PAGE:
Hi and welcome back to another instalment of this feature where I take a look at an episode of a show I’ve never seen before. This time it’s the 2003 episode of spy drama Alias, “Phase One”. Previous instalments: The X-Files, Seinfeld, ER, Grey’s Anatomy, Alias.
When do we start watching TV series?
An an increasingly streaming driven world, the answer is from the first episode, but that’s no fun. The magic of the television is that you can just turn it on and be thrown into the middle of any given world without a proper introduction. Every day, people start watching a series at an inopportune moment. If you’re making something to air on linear TV, it’s an occupational hazard.
The O.C. had an interesting life behind the scenes. Airing its first season in 2003, it found pretty early success before an apparent creative implosion in the second and third years took a lot of the sheen off. This felt like a well trodden path for American broadcast television in the 2000s and early 2010s, with anything from Heroes to Glee to Revenge crafting a deliciously enjoyable genre riff before finding they had little else in them except to go bigger and splashier. The O.C., as an at least somewhat self-aware take on the kind of soap operas that fetishise the very wealthy, fits right into that mould. When all you have is genre riffs, there’s only so much story to be generated, and things invariably fall apart.
The twist in the tale is that The O.C. broke the rules of many of these other shows and actually found a way to get back to something resembling a good show. Season four, the narrative widely says, is the year that actually recaptured the spirit of the first, that made the show work again. The tragedy is that this mattered not one bit and the season ended up being the show’s worst rated, with a swift cancellation to follow. Once the audience is gone, they’re gone. People just don’t come back to shows they quit.
And yet, the reality of TV is that people never stop stumbling upon shows. Season 4 of The O.C. was lower rated, but every episode, be it through first run airings or repeats, was someone’s first taste of the show. What made the post-Sopranos but pre-streaming era so interesting was that series were becoming increasingly serialised while still having to deal with this tension. The O.C. might owe more to the traditions of soap operas than HBO, but it’s still very much serialised in that sense. It’s not a show that’s necessarily designed to have people jump in, certainly not at this late a point in its run, but inevitably at least some people always will, which is exactly what interests me.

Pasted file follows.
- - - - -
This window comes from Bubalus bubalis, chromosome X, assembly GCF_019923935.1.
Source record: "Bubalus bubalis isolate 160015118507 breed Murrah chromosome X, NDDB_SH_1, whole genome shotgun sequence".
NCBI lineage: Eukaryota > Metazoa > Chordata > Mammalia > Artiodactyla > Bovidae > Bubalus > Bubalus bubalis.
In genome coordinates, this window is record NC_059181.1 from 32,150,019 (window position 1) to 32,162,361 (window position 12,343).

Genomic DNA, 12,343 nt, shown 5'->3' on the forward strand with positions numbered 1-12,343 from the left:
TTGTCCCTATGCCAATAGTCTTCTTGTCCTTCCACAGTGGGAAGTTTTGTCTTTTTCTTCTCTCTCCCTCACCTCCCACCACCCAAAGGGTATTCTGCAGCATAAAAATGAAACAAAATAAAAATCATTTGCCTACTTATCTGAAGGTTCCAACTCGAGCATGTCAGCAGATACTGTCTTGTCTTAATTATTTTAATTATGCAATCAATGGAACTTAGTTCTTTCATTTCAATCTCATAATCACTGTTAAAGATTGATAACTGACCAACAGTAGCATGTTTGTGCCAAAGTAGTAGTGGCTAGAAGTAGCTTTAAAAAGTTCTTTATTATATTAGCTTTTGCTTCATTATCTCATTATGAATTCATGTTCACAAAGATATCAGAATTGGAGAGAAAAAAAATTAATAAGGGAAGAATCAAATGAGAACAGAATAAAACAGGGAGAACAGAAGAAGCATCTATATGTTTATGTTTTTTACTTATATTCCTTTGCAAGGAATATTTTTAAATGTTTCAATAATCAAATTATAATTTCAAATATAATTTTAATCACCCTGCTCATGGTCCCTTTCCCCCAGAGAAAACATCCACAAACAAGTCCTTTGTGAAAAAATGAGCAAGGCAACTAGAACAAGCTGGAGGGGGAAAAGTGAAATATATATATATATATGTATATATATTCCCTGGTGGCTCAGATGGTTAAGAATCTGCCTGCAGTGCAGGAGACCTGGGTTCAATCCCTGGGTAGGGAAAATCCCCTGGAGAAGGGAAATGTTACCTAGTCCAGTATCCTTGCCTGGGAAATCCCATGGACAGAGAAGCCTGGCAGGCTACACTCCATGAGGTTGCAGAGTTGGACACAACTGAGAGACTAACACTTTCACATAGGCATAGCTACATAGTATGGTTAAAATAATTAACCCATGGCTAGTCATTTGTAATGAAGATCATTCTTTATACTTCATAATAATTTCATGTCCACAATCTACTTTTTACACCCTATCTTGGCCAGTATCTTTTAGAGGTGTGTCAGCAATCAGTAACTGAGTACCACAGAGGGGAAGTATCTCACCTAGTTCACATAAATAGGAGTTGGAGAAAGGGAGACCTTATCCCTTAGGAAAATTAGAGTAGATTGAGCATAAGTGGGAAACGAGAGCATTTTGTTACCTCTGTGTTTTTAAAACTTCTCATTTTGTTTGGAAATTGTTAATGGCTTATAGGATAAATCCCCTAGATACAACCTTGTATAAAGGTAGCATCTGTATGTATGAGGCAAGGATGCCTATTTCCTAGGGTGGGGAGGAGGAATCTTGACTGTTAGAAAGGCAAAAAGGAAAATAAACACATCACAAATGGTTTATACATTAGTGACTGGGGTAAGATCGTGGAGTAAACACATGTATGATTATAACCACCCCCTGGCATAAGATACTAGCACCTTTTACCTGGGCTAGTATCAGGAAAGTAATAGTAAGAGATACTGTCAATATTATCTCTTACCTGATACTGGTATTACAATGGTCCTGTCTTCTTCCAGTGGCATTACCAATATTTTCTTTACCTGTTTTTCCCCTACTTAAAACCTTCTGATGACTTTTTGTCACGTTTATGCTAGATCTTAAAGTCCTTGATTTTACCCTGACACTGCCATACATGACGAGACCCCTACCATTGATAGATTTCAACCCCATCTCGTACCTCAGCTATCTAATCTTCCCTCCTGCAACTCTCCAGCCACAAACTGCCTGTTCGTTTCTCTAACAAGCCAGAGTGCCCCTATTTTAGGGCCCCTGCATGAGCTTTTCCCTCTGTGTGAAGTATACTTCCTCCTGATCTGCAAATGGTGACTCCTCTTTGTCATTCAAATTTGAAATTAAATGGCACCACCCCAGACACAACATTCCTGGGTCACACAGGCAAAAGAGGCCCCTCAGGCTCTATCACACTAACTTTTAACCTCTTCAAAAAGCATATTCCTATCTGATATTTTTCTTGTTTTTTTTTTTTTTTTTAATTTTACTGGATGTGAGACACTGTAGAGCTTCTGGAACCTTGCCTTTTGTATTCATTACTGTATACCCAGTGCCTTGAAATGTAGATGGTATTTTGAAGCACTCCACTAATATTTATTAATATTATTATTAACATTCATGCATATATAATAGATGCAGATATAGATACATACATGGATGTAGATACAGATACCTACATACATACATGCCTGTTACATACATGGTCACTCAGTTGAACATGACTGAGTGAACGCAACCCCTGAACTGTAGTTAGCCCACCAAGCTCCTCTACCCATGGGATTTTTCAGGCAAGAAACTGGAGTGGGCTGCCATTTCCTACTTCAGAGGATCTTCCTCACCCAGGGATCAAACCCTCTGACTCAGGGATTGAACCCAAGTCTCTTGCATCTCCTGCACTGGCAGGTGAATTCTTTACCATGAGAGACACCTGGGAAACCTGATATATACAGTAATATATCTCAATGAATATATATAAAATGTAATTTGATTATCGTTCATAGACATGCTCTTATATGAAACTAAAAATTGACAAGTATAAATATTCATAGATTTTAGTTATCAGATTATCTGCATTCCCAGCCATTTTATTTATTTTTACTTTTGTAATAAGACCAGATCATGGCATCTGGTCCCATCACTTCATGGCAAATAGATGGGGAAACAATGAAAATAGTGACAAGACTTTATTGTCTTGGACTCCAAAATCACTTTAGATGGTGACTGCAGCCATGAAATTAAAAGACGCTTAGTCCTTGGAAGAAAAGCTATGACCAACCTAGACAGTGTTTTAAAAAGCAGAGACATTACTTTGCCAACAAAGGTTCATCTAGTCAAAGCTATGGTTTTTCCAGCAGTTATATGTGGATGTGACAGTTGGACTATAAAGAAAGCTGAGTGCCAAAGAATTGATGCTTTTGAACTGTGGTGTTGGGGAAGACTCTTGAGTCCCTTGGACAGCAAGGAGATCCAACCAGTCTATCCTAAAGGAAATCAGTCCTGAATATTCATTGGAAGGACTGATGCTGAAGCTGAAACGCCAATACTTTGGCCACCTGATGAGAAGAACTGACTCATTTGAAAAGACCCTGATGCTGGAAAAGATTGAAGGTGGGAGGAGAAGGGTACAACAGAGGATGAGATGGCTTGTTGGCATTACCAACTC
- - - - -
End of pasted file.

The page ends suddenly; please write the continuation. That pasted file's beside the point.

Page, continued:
If you’re reading this thinking “God, she’s spending a lot of time talking around the episode, when is she getting to the fireworks factory?”, well, in truth it’s because I didn’t find a lot that really excited me here. Structurally, the episode is something of a high wire act, and that might be the most interesting thing about it. Many choices, from the in medias res opening to the pacing to some of the lighting, feels more reminiscent of a show in the action/spy genre than a teen soap. The show very much knows the genre tropes it’s playing with, though it felt like that was all it had up its sleeve. The big twist, if it can be called such, is that the payoff to the in medias res opening was strung out until the end of the episode, which really emphasised that all they had was a bag of tricks to distract the audience. Enough people tell me that this show is worthwhile for me to believe them, but in truth I didn’t see anything substantive in “The Earth Girls Are Easy”.
I wish I could find more of an overall point to this newsletter, but I guess that’s the reality of this feature. Sometimes the episodes hit you, and sometimes you have almost nothing to say about them. Until next time!